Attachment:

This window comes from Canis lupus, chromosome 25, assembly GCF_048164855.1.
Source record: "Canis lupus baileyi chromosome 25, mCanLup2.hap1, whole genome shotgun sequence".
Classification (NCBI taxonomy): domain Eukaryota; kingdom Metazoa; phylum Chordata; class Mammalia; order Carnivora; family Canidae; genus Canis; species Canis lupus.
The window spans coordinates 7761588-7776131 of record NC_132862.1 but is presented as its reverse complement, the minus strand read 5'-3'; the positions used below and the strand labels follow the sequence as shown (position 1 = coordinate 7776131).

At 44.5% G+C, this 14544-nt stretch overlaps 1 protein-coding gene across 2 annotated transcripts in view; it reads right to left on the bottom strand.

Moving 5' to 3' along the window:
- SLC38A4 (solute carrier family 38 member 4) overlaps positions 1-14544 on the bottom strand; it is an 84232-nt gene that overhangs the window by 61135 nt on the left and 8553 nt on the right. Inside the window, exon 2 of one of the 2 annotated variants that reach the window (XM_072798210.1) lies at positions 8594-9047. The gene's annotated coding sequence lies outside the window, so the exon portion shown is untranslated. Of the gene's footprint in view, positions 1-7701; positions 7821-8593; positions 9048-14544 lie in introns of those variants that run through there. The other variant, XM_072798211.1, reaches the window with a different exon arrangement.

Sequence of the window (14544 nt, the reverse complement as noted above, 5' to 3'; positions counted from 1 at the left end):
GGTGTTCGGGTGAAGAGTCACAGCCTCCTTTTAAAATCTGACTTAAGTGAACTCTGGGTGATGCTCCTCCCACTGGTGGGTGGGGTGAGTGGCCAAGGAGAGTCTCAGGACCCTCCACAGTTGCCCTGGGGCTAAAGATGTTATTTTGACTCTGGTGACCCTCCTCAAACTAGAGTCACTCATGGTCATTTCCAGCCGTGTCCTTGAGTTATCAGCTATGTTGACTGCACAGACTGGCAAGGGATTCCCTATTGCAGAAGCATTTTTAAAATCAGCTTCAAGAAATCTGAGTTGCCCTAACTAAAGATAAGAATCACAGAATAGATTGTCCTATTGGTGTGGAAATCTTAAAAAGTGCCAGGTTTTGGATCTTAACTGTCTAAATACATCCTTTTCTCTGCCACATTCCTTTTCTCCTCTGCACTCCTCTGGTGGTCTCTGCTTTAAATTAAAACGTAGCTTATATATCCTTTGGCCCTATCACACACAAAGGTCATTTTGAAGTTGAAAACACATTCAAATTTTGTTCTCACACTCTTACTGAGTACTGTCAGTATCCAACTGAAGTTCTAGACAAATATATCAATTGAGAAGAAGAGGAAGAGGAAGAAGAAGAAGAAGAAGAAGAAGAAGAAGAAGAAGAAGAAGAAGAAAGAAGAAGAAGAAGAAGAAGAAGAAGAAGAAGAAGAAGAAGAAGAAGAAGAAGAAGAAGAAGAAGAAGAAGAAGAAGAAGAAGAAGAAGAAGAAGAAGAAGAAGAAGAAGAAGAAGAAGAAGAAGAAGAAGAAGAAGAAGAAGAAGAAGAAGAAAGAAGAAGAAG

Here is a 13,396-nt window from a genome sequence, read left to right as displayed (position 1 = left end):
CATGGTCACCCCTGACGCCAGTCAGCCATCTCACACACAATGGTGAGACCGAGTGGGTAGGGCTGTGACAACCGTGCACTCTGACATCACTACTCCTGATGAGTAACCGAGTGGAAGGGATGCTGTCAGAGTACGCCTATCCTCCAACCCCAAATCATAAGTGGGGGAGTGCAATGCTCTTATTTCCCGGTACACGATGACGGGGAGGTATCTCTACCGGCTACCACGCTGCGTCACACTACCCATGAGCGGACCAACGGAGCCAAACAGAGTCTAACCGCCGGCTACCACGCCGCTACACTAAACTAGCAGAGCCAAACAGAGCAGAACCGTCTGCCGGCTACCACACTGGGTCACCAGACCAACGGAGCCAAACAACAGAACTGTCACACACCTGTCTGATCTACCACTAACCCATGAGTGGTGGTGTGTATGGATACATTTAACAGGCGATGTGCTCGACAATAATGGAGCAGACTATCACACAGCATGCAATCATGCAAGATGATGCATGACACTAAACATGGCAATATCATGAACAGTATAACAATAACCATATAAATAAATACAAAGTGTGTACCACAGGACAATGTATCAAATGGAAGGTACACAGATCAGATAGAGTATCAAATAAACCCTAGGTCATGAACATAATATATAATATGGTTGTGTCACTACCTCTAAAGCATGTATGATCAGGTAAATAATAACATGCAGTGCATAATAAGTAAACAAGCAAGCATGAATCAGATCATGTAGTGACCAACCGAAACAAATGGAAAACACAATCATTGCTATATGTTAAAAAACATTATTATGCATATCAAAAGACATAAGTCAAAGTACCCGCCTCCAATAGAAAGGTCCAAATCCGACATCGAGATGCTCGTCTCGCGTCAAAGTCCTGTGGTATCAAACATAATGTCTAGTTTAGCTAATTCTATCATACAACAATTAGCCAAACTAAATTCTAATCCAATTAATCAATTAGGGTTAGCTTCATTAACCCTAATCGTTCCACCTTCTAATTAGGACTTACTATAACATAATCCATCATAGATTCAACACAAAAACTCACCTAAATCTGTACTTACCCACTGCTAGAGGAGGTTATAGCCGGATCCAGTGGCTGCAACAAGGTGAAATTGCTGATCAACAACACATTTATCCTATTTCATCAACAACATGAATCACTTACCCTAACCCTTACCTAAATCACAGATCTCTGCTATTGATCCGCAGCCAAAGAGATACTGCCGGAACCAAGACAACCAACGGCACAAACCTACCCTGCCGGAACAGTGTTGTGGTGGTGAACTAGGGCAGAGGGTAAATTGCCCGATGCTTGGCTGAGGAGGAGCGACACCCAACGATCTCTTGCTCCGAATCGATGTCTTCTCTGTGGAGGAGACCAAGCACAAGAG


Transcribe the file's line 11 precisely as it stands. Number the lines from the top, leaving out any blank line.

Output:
CATGGTCACCCCTGACGCCAGTCAGCCATCTCACACACAATGGTGAGACCGAGTGGGTAGGGCTGTGACAACCGTGCACTCTGACATCACTACTCCTGATGAGTAACCGAGTGGAAGGGATGCTGTCAGAGTACGCCTATCCTCCAACCCCAAATCATAAGTGGGGGAGTGCAATGCTCTTATTTCCCGGTACACGATGACGGGGAGGTATCTCTACCGGCTACCACGCTGCGTCACACTACCCATGAGCGGACCAACGGAGCCAAACAGAGTCTAACCGCCGGCTACCACGCCGCTACACTAAACTAGCAGAGCCAAACAGAGCAGAACCGTCTGCCGGCTACCACACTGGGTCACCAGACCAACGGAGCCAAACAACAGAACTGTCACACACCTGTCTGATCTACCACTAACCCATGAGTGGTGGTGTGTATGGATACATTTAACAGGCGATGTGCTCGACAATAATGGAGCAGACTATCACACAGCATGCAATCATGCAAGATGATGCATGACACTAAACATGGCAATATCATGAACAGTATAACAATAACCATATAAATAAATACAAAGTGTGTACCACAGGACAATGTATCAAATGGAAGGTACACAGATCAGATAGAGTATCAAATAAACCCTAGGTCATGAACATAATATATAATATGGTTGTGTCACTACCTCTAAAGCATGTATGATCAGGTAAATAATAACATGCAGTGCATAATAAGTAAACAAGCAAGCATGAATCAGATCATGTAGTGACCAACCGAAACAAATGGAAAACACAATCATTGCTATATGTTAAAAAACATTATTATGCATATCAAAAGACATAAGTCAAAGTACCCGCCTCCAATAGAAAGGTCCAAATCCGACATCGAGATGCTCGTCTCGCGTCAAAGTCCTGTGGTATCAAACATAATGTCTAGTTTAGCTAATTCTATCATACAACAATTAGCCAAACTAAATTCTAATCCAATTAATCAATTAGGGTTAGCTTCATTAACCCTAATCGTTCCACCTTCTAATTAGGACTTACTATAACATAATCCATCATAGATTCAACACAAAAACTCACCTAAATCTGTACTTACCCACTGCTAGAGGAGGTTATAGCCGGATCCAGTGGCTGCAACAAGGTGAAATTGCTGATCAACAACACATTTATCCTATTTCATCAACAACATGAATCACTTACCCTAACCCTTACCTAAATCACAGATCTCTGCTATTGATCCGCAGCCAAAGAGATACTGCCGGAACCAAGACAACCAACGGCACAAACCTACCCTGCCGGAACAGTGTTGTGGTGGTGAACTAGGGCAGAGGGTAAATTGCCCGATGCTTGGCTGAGGAGGAGCGACACCCAACGATCTCTTGCTCCGAATCGATGTCTTCTCTGTGGAGGAGACCAAGCACAAGAG